We’re left with talking a bit about managing the entire log: assume that there is a single leader. When the leader is elected, it goes over the log and sees if there are any “holes” in it. I.e., log entries that there isn’t yet a consensus on their value. For example, let’s say that at index 17 there is a hole. The leader initiates the Synod algorithm with the value (17, EMPTY). Due to the properties of the consensus (Synod) algorithm, it will either reach consensus on the value (17, EMPTY) or on (17, VALUE) for some previously proposed value. In both cases, the hole is filled.

Once there are no more holes, the leader can start processing writes: for each request to add an item to the log, the leader initiates the consensus algorithm with (INDEX, ITEM) where INDEX is the next empty slot and ITEM is the log item to write to the log. Notice that the leader can add multiple items to the log simultaneously and even add items while filling in the holes from before. So long as there is a single leader, items will be added to the log; if there is more than one leader, it is possible that the algorithm will pause, until there is a single leader again.


To sum up, Paxos is a highly resilient algorithm providing an abstraction of a distributed log. It assumes some mechanism of electing a leader. Paxos ensures that the data in the distributed log is consistent, even if there is no leader or there is more than one leader. In the usual case, when there is exactly one leader, data is inserted into the log in a consistent and timely fashion.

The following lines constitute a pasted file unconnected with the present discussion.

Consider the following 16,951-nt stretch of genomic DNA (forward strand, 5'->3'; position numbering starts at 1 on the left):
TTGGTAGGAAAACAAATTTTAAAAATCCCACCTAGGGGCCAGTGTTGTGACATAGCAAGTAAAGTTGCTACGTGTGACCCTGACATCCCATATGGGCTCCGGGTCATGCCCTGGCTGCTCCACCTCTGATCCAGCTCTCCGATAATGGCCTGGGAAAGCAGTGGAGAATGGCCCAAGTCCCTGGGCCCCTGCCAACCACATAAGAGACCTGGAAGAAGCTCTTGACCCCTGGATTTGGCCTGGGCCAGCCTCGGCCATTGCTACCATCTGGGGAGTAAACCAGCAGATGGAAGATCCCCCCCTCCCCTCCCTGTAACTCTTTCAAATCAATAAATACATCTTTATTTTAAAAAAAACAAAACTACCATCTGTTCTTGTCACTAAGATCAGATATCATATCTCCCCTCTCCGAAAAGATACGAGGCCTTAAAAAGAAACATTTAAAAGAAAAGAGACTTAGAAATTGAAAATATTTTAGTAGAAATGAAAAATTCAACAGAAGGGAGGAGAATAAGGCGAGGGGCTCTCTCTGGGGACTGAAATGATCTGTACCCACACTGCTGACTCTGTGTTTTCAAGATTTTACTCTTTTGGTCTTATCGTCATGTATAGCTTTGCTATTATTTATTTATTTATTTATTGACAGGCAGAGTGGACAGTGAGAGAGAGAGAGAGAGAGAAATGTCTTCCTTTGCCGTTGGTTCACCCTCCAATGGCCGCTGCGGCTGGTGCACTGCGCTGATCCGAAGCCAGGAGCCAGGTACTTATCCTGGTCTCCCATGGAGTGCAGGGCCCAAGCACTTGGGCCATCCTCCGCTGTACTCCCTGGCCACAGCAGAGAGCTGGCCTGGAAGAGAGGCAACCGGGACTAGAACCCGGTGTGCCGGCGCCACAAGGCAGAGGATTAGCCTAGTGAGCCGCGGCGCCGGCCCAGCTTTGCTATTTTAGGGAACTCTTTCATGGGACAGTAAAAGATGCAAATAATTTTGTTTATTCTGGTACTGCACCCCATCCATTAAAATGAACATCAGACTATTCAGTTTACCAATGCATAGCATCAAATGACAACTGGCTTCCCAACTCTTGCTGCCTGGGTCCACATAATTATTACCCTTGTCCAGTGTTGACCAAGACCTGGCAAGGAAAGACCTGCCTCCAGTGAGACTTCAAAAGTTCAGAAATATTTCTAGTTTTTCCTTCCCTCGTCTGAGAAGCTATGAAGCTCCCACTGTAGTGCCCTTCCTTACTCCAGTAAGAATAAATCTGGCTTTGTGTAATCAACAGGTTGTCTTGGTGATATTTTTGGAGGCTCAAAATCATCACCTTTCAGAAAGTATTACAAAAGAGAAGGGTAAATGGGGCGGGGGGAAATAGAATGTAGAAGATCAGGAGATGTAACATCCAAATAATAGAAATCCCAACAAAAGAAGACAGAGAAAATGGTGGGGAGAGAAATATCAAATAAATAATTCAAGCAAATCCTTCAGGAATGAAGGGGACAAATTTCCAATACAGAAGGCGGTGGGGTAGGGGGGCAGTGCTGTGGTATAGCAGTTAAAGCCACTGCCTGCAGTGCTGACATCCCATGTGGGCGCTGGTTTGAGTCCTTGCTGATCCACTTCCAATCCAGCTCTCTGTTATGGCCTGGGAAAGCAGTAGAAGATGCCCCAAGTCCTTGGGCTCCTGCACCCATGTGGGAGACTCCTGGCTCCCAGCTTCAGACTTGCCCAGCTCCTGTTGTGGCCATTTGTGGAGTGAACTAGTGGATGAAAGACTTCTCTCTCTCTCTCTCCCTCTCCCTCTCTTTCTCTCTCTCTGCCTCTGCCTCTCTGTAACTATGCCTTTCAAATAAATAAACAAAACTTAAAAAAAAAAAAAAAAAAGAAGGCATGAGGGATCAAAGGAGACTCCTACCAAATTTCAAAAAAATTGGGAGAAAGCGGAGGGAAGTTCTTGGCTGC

The resiliency of Paxos includes withstanding nodes crashing and restarting, as well as messages dropping and network partitioning. If more than half of the nodes can communicate properly, then Paxos will be able to perform writes. If less than half of the nodes can communicate (either because they are down, or because of network partitioning), then Paxos guarantees consistency, but might fail to be available (i.e., writes will not succeed).

All in all, if you favor CP over AP (in the CAP theorem), then Paxos is a very good solution for you.

Related papers

The Part-Time Parliament, Lamport

Paxos Made Simple, Lamport

7 thoughts on “Understanding Paxos – Part 1

  1. Pingback: Understanding Paxos – Part 2 | Distributed Thoughts